Detection of Biofilm production in microorganisms complicating Chronic wound infections

V. Abarna, N. Sri Sakthipriya, M. Anitha Raj, E. Arthi, Bagyalakshmi R

Abstract


Introduction: The presence of biofilm facilitates the development of infections by compromising the immune system of the patient and by contributing to the failure of antibiotic therapy, which may result in recurrent infections and the emergence of multidrug resistant pathogens. Objectives: The objective of this study is to determine the biofilm forming ability of the microorganisms infecting chronic wounds and to correlate the drug resistance with biofilm formation. Material and Methods: Wound swabs were collected from 50 patients with non-healing ulcers. Microorganisms isolated by standard microbiological techniques were screened for biofilm production by tissue culture plate method. Antibiotic sensitivity tests were done for appropriate panel of antibiotics by Kirby Bauer disc diffusion test. Results: All the 50 samples were culture positive. The most common organism isolated was Staphylococcus aureus, CoNS, Enterococcus faecalis, Beta hemolytic Streptococci, Pseudomonas aeruginosa, Escherichia coli, Klebsiella pneumonia, Acinetobacter and Proteus vulgaris. Biofilm formation was determined by Tissue Culture Plate method in 63 identified isolates (39 in monomicrobial & 24 in polymicrobial infections) and 38 (60.32 %) isolates were positive for biofilm production. Most of the isolates in polymicrobial infections were strong biofilm producers. Biofilm producers were found to be more resistant to almost all the groups of antibiotics. Conclusion: If we understand the wound's microbial flora, it allows us to manage and treat the wound better. New strategies targeting biofilm disruption or prevention of biofilm formation are important new approaches in the management of chronic wounds.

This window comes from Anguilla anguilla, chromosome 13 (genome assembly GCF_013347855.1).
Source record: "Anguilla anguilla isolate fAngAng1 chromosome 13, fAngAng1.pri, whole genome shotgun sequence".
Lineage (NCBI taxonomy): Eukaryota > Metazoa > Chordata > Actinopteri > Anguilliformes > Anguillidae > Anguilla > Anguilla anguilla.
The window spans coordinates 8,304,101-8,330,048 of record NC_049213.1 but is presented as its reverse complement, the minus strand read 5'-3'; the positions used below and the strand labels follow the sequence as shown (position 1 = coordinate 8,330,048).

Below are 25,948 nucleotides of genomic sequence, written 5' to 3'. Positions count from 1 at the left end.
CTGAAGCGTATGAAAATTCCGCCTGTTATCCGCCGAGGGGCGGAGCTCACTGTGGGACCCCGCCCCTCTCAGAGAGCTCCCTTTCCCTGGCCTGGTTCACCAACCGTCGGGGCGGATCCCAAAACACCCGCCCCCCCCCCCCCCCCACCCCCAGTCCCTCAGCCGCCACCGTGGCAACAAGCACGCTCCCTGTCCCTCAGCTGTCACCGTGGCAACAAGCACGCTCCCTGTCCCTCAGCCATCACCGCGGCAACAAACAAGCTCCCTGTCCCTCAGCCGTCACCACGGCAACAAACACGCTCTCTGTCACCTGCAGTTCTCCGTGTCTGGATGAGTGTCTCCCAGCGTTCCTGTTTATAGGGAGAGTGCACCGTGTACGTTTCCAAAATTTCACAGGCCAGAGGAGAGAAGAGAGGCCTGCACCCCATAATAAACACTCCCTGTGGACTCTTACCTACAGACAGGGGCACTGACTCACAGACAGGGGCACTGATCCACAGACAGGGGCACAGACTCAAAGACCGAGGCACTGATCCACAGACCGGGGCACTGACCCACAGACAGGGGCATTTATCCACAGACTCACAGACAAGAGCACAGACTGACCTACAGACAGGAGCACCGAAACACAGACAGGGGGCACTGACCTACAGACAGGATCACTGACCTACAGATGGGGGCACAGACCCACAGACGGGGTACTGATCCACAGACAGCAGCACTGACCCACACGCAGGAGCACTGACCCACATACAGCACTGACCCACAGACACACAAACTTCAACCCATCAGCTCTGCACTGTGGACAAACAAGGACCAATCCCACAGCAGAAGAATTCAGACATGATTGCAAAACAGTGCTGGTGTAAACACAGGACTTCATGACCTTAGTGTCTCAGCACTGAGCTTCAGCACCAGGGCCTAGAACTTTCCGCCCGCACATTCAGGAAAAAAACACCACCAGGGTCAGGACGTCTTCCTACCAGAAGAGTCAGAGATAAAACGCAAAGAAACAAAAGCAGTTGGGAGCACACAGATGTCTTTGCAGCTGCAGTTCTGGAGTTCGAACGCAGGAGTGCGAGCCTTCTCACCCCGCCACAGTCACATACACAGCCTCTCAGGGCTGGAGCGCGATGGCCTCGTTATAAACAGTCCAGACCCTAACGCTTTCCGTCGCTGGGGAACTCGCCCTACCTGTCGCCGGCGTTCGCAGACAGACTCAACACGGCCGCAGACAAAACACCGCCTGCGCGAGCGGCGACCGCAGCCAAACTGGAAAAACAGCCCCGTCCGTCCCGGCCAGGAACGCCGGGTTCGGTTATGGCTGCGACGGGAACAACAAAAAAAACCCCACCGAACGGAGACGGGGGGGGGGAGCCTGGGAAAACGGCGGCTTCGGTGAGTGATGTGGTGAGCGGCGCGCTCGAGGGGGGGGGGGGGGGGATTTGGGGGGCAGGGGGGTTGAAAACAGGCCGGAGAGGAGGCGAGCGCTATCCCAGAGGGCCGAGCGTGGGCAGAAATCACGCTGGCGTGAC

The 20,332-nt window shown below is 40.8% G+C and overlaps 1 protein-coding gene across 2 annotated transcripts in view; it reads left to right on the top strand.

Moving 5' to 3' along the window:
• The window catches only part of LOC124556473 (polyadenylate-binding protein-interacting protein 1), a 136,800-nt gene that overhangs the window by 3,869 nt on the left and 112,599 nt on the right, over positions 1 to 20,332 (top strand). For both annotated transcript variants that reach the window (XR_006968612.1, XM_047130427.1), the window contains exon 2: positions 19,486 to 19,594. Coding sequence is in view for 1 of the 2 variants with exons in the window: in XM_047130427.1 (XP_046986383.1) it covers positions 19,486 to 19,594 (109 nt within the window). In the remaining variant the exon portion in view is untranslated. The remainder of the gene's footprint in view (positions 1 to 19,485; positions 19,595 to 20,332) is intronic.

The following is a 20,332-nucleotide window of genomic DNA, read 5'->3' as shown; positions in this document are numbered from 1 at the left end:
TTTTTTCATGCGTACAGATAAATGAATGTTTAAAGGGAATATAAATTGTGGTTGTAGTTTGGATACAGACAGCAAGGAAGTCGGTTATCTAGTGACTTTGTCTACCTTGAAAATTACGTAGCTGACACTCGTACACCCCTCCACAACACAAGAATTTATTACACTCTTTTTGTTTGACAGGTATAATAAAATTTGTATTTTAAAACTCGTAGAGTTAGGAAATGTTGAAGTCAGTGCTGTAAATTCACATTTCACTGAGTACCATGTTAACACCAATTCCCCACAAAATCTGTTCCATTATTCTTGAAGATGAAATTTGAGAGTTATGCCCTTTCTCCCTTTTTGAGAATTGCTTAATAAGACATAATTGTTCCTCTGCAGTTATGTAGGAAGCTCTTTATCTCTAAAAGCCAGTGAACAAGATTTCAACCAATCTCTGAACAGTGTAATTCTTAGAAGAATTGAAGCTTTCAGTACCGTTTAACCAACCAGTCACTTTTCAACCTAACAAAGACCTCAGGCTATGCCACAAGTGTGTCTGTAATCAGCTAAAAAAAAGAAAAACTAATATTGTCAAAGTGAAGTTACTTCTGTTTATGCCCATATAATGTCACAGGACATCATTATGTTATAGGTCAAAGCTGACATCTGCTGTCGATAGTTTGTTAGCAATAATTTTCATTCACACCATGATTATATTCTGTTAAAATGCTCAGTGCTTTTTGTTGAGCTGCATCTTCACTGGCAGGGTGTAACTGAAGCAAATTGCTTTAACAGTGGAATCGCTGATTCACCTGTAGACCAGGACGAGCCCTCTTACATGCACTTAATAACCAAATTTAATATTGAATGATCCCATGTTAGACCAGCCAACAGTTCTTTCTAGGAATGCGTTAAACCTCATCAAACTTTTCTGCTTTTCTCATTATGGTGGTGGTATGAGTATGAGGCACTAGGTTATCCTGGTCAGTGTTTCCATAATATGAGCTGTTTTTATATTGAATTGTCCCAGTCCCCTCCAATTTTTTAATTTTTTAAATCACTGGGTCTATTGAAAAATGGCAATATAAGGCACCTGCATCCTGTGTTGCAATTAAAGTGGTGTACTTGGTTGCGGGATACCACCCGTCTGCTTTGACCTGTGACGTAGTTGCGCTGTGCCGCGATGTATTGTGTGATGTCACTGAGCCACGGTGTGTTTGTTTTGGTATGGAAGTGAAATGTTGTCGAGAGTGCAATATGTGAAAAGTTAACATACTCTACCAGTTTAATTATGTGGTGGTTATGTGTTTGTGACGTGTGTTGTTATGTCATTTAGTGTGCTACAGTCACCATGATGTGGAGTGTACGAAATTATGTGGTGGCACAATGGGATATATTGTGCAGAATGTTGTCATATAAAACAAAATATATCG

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References


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